For some reason I have received questions similar to this one several times, so I will drill into the matter anew… again… um…
From a reader:
Why do we say “rose again” in the Creed when Christ only rose from death once.
In the Creed of the Mass we say resurrexit. This is translated “rose again”.
Remember: LATIN is the official language of the Roman Rite. Also, our Latin liturgical texts (e.g., the Creed) is founded on Greek texts/symbols.
That said, the “again” confusion is again understandable in this age when English is devolving. If you “rise again” you must have already previously risen. Right? But we know our Lord rose only once. Right? So the translation is heretical. RIGHT?
In the Niceno-Constantinopolitan Creed we say or sing during Mass, Latin resurrexit is a compound of re– and surgo. The prefix re– conveys “again”.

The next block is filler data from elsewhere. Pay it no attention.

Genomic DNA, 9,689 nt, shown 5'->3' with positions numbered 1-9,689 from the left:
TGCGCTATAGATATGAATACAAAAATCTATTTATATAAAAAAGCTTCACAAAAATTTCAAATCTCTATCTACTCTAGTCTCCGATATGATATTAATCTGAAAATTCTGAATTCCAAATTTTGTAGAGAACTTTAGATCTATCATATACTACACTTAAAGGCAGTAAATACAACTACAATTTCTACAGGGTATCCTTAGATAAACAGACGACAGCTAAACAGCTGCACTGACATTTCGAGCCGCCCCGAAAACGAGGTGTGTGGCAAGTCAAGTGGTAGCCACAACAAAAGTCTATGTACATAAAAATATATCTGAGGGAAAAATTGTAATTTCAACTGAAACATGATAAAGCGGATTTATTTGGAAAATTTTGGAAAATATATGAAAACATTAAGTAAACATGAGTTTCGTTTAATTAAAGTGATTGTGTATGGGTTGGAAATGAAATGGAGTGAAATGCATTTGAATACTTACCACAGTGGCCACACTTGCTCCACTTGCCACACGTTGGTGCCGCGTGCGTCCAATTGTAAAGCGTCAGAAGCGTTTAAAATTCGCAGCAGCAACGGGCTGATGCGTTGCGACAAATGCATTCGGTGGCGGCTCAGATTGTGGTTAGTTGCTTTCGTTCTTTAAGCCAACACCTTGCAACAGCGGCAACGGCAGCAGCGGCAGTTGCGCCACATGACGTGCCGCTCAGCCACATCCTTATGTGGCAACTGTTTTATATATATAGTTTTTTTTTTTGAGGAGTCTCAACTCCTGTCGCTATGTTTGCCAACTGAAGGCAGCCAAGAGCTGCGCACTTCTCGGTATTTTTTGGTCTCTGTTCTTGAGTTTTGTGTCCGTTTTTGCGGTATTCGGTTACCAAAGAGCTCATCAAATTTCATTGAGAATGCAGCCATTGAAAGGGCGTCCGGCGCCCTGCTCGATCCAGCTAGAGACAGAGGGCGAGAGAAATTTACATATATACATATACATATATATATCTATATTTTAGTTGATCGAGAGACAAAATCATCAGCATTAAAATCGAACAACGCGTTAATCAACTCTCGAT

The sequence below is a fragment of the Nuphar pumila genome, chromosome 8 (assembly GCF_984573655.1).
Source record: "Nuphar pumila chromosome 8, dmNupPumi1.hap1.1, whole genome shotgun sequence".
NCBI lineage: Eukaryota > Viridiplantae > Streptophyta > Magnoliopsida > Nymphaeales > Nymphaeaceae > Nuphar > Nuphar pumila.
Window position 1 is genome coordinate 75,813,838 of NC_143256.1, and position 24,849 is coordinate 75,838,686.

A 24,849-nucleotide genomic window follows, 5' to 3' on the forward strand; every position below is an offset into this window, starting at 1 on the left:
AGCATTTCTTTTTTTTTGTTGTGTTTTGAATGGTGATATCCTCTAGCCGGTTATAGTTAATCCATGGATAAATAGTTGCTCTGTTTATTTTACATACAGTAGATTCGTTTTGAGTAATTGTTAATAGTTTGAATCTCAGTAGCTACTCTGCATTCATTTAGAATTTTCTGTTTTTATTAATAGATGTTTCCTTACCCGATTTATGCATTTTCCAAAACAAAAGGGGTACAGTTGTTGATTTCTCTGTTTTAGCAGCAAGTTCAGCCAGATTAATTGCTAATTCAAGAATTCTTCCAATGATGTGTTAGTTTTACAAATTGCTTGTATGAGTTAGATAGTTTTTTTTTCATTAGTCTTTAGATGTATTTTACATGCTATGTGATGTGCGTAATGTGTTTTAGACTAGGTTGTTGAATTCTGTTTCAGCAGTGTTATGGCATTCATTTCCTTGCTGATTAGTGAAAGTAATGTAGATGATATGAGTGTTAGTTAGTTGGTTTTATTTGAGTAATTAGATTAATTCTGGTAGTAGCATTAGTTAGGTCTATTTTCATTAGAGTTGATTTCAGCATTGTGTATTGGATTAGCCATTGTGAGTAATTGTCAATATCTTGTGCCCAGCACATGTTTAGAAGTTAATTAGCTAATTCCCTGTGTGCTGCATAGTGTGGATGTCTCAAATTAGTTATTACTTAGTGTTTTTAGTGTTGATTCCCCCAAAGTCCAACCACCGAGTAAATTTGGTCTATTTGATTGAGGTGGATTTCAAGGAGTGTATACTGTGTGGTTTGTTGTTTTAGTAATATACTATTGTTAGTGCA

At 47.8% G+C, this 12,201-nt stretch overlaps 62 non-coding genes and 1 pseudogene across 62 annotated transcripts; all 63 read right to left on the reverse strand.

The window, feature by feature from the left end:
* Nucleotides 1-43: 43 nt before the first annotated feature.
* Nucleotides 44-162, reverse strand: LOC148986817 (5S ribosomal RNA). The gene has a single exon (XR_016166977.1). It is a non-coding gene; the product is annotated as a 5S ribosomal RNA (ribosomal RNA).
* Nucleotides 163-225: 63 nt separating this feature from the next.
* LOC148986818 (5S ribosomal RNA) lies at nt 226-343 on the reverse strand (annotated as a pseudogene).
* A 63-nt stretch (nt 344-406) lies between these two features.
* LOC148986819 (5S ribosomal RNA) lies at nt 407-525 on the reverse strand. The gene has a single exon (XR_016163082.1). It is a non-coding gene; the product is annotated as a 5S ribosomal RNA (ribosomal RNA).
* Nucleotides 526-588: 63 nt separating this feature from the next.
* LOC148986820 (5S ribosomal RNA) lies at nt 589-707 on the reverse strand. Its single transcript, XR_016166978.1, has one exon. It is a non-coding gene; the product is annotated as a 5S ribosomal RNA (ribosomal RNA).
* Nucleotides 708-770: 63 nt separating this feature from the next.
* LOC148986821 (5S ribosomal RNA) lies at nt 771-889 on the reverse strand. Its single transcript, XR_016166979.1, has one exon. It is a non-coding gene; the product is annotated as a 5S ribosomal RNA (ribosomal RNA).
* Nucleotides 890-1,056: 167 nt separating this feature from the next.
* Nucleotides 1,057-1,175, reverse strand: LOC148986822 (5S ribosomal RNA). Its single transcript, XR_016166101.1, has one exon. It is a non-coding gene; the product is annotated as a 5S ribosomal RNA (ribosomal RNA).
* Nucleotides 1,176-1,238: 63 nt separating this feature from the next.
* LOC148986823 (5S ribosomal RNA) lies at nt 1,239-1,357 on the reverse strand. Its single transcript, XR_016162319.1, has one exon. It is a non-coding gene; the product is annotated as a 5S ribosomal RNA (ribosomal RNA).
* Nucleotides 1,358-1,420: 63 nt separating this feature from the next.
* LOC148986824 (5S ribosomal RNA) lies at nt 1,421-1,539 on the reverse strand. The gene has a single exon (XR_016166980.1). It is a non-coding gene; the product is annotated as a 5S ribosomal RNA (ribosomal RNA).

In English “again” can mean more than mere repetition. Check a good dictionary of English and you will find “again” as “anew” without the concept of repetition.
In our Creed, “He rose again” means “He rose anew”.
So, resurrexit does not mean Jesus rose twice or more. He returned to life “anew”.
A reader once provided an example of a kid who falls while riding his bike. He gets up again and rides off. That “again” doesn’t mean that he repeatedly gets up before riding off. That “again” means “anew”.
“Rose again” for resurrexit is acceptable.
However, in our Latin liturgical worship we also use simple surgo, surrexit for the Lord “rose”. At Easter, and in the Octave, Holy Church sings “Surrexit Christus spes mea” in the sequence Victimae paschali laudes.
I hope that helps.